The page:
Helen Suzman


Honorary Degree (1992)
Doctor of Laws
Location: Bloomington
Presenter: Thomas Ehrlich


Helen Suzman served in the Parliament of the Republic of South Africa from 1953 to 1990. During those four decades, she led in supporting the liberties of politically and socially oppressed peoples. Most often hers was the lone voice that was raised in the Parliament in opposition to apartheid.

Throughout the 1960s and early 1970s, as the sole representative of the Progressive Federal Party in Parliament, Mrs. Suzman represented the party's anti-apartheid position on every issue of domestic and foreign policy in a climate of hostility and disdain. She unflaggingly opposed legislation that discriminated against the black majority in South Africa, and drew the world's attention to the deplorable living conditions in black townships and attrocities committed in South African prisons.

Both at home and abroad, Mrs. Suzman has upheld the principles of liberalism and decency with fortitude, wit, and compassion. The recent achievements in civil rights in South Africa and the dismantling of apartheid owe much to her active and unfailing conviction that reason would prevail.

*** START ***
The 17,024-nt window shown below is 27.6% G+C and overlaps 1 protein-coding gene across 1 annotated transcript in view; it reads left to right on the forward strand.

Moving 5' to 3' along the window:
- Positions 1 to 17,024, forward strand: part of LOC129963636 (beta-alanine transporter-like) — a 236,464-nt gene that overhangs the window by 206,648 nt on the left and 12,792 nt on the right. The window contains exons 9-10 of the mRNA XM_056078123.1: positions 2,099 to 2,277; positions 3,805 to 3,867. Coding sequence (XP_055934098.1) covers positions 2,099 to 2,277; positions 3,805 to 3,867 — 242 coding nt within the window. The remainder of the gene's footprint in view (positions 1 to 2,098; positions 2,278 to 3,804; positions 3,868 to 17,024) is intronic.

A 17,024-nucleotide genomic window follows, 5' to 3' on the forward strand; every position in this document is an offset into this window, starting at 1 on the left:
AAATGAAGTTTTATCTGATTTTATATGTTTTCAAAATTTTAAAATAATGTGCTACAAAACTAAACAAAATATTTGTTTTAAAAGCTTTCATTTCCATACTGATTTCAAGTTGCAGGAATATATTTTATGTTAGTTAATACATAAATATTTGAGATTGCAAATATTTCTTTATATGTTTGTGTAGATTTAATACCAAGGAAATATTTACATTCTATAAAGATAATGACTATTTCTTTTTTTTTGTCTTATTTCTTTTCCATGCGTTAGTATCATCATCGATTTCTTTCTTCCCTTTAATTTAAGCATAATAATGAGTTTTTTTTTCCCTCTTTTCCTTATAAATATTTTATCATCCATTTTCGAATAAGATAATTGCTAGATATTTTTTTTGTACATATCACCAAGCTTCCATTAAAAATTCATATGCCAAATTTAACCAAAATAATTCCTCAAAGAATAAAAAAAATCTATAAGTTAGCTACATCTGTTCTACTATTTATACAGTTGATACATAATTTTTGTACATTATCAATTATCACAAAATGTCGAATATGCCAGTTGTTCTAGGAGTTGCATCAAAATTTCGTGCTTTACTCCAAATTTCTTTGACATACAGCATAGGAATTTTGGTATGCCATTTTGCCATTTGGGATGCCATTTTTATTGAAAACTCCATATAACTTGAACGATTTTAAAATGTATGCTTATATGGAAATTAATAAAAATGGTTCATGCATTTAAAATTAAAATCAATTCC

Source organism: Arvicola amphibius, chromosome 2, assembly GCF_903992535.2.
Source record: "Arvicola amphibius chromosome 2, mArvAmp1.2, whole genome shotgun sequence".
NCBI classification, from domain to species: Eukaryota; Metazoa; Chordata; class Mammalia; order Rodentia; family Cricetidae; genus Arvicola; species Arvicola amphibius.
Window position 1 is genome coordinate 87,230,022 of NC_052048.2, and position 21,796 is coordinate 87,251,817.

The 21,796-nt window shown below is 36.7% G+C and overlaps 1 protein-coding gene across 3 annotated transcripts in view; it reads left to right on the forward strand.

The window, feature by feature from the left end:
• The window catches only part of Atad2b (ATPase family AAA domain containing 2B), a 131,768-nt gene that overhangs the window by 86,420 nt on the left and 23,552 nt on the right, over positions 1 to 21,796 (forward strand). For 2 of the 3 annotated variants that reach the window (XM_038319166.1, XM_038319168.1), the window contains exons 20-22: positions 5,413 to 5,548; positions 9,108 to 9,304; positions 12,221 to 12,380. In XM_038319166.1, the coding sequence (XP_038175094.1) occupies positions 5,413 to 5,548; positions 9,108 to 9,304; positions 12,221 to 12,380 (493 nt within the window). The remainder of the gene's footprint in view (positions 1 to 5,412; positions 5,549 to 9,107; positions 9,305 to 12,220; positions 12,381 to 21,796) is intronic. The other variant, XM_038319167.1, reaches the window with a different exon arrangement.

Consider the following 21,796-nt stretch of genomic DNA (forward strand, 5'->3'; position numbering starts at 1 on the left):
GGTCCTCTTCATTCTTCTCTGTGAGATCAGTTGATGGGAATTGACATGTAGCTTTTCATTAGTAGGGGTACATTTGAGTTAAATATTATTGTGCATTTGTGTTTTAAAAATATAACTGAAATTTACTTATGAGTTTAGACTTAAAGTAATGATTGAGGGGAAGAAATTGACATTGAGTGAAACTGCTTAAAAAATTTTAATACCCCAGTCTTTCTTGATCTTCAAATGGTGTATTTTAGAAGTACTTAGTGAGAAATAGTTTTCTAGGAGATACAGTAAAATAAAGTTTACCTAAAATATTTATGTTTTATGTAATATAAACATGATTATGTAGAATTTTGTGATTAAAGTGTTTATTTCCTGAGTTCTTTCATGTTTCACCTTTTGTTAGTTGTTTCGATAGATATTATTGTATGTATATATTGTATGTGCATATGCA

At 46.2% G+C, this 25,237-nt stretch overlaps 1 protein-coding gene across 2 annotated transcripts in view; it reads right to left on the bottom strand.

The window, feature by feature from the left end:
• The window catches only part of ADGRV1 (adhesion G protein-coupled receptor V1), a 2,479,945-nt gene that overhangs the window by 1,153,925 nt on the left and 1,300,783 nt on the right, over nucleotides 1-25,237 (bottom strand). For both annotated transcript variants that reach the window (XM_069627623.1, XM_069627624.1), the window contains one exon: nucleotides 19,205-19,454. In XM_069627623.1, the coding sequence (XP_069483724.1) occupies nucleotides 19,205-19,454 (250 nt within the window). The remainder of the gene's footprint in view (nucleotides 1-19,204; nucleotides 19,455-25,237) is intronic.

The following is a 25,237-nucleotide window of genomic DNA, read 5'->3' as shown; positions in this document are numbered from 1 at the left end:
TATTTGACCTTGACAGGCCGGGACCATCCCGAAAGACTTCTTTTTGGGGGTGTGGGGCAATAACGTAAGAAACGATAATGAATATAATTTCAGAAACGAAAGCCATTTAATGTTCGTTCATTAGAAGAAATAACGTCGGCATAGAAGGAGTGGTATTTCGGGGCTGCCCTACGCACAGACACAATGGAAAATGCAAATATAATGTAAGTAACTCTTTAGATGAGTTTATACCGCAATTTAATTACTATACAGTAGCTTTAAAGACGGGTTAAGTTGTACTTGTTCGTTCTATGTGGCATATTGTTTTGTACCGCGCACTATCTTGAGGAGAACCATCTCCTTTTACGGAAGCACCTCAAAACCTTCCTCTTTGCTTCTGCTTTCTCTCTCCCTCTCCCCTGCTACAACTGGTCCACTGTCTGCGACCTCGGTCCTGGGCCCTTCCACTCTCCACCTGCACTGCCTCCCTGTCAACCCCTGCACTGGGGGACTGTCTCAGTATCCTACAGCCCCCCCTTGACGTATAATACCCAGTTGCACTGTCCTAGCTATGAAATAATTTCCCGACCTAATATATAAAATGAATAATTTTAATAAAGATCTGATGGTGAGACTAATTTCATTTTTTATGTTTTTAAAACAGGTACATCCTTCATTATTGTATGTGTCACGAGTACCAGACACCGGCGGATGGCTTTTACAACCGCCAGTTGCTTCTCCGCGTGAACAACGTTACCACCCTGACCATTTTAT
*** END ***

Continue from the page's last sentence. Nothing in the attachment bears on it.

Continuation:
Helen Suzman was born and educated in South Africa. Her distinguished leadership has been recognized with numerous international honors, including the United Nations Award of the International League for Human Rights and the American Liberties Medallion. She has twice been nominated for the Nobel Peace Prize and was knighted by Queen Elizabeth II of England.

Mrs. Suzman is an honorary fellow of St. Hugh's College, Oxford and the London School of Economics, and has received honorary doctorates from Oxford, Harvard, Columbia, Brandeis, and Dennison universities, and the University of Cape Town.